Conclusions:

Significant alterations in blood-metabolite indices from prematch to postmatch sampling suggest that players were required to tolerate a substantial level of acidosis related to metabolite accumulation. In addition, the ability to produce energy via the glycolytic energy pathway seems to be a major determinant in match-related running performance.

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Bruno Marrier, Alexandre Durguerian, Julien Robineau, Mounir Chennaoui, Fabien Sauvet, Aurélie Servonnet, Julien Piscione, Bertrand Mathieu, Alexis Peeters, Mathieu Lacome, Jean-Benoit Morin and Yann Le Meur

Purpose: Preconditioning strategies are considered opportunities to optimize performance on competition day. Although investigations conducted in rugby players on the effects of a morning preconditioning session have been done, additional work is warranted. The aim of this study was to monitor changes in physical and psychophysiological indicators among international Rugby-7s players after a priming exercise. Methods: In a randomized crossover design, 14 under-18 international Rugby-7s players completed, at 8:00 AM, a preconditioning session consisting of a warm-up followed by small-sided games, accelerations, and 2 × 50-m maximal sprints (Experimental), or no preloading session (Control). After a 2-h break, the players performed a set of six 30-m sprints and a Rugby-7s match. Recovery–stress state and salivary stress-marker levels were assessed before the preloading session (Pre), immediately after the preloading session (Post 1), before the testing session (Post 2), and after the testing session (Post 3). Results: Experimental–Control differences in performance across a repeated-sprint test consisting of six 30-m sprints were very likely trivial (+0.2, ±0.7%, 3/97/1%). During the match, the total distance covered and the frequency of decelerations were possibly lower (small) in Experimental compared with Control. Differences observed in the other parameters were unclear or possibly trivial. At Post 2, the perceived recovery–stress state was improved (small difference) in Experimental compared with Control. No difference in salivary cortisol response was observed, while the preconditioning session induced a higher stimulation of salivary testosterone and α-amylase. Conclusions: The players’ ability to repeat sprints and physical activity in match play did not improve, but their psychophysiological state was positively affected after the present preconditioning session.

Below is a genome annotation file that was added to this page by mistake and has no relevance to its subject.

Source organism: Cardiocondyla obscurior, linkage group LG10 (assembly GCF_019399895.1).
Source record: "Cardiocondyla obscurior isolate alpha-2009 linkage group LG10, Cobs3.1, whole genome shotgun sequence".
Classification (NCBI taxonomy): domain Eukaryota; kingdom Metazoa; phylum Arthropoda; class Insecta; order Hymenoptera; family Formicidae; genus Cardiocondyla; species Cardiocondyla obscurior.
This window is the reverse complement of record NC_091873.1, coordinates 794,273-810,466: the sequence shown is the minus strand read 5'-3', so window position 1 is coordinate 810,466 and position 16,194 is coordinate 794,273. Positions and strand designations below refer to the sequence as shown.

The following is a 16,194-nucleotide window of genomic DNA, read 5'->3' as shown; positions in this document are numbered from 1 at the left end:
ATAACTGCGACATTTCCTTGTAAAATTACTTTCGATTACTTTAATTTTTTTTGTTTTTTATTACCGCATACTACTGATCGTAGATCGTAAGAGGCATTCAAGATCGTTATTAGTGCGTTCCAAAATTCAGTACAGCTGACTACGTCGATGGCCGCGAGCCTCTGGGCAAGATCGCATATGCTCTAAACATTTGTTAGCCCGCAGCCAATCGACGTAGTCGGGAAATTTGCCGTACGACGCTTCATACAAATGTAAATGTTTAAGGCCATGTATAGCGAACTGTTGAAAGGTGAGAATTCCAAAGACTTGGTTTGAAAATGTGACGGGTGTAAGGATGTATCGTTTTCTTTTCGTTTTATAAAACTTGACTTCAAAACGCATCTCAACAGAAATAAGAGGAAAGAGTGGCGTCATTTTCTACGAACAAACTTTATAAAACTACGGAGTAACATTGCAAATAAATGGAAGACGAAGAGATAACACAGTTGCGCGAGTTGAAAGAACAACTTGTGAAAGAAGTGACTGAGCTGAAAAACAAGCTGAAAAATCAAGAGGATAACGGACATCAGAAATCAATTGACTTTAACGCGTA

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Jake Schuster, Dan Howells, Julien Robineau, Anthony Couderc, Alex Natera, Nick Lumley, Tim J. Gabbett and Nick Winkelman

Rugby sevens, a sport new to the Olympics, features high-intensity intermittent running and contact efforts over short match durations, normally 6 times across 2 to 3 d in a tournament format. Elite rugby sevens seasons often include over a dozen competitive tournaments over less than 9 months, demanding deliberate and careful training-stress balance and workload management alongside development of the necessary physical qualities required for competition. Focus on running and repeated power skills, strength, and match-specific conditioning capacities is advised. Partial taper approaches in combination with high-speed running (>5 m/s from GPS measures) before and between tournaments in succession may reduce injury rates and enhance performance. In a sport with substantial long-haul intercontinental travel and repetitive chronic load demands, management of logistics including nutrition and recovery is inclusive of the formula for success in the physical preparation of elite rugby sevens athletes.